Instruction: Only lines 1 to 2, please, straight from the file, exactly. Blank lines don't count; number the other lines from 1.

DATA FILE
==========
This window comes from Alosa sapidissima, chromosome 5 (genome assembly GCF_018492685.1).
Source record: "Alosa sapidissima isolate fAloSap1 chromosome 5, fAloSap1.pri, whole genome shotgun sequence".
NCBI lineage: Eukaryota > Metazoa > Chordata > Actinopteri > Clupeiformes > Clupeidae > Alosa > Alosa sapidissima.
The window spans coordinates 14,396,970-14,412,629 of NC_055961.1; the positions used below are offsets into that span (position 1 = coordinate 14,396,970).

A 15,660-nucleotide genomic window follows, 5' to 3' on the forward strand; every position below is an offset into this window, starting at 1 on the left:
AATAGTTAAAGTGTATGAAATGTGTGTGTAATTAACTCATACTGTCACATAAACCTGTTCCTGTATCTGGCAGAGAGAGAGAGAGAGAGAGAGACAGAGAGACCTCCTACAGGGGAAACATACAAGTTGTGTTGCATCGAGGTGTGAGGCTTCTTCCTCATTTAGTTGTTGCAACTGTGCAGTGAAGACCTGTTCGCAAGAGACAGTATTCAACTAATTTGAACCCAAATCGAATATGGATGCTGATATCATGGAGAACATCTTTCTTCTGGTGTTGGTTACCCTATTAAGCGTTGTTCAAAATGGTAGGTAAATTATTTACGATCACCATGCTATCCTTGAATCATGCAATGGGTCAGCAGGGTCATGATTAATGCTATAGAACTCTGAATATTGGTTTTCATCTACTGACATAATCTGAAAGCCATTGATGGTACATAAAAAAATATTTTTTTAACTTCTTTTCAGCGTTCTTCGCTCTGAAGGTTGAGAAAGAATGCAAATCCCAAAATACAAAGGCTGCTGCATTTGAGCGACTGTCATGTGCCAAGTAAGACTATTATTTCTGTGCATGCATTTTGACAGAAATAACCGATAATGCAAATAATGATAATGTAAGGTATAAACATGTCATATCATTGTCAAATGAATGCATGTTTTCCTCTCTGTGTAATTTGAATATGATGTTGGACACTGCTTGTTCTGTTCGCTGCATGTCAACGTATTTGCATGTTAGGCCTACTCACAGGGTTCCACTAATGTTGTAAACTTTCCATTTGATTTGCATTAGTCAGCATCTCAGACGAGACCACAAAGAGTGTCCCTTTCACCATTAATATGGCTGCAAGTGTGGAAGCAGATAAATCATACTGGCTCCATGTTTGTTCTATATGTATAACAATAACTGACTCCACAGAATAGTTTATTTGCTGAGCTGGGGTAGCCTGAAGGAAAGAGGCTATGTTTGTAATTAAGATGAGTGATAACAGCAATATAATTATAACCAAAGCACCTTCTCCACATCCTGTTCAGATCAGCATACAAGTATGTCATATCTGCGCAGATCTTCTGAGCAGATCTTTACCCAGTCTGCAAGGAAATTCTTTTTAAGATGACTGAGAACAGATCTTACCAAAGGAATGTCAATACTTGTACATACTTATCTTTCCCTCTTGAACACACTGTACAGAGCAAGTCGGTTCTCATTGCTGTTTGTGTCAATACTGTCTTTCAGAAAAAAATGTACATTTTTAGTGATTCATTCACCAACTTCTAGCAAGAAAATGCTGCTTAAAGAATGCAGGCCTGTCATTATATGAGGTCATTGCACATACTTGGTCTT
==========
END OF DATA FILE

This window comes from Alosa sapidissima, chromosome 5 (genome assembly GCF_018492685.1).
Source record: "Alosa sapidissima isolate fAloSap1 chromosome 5, fAloSap1.pri, whole genome shotgun sequence".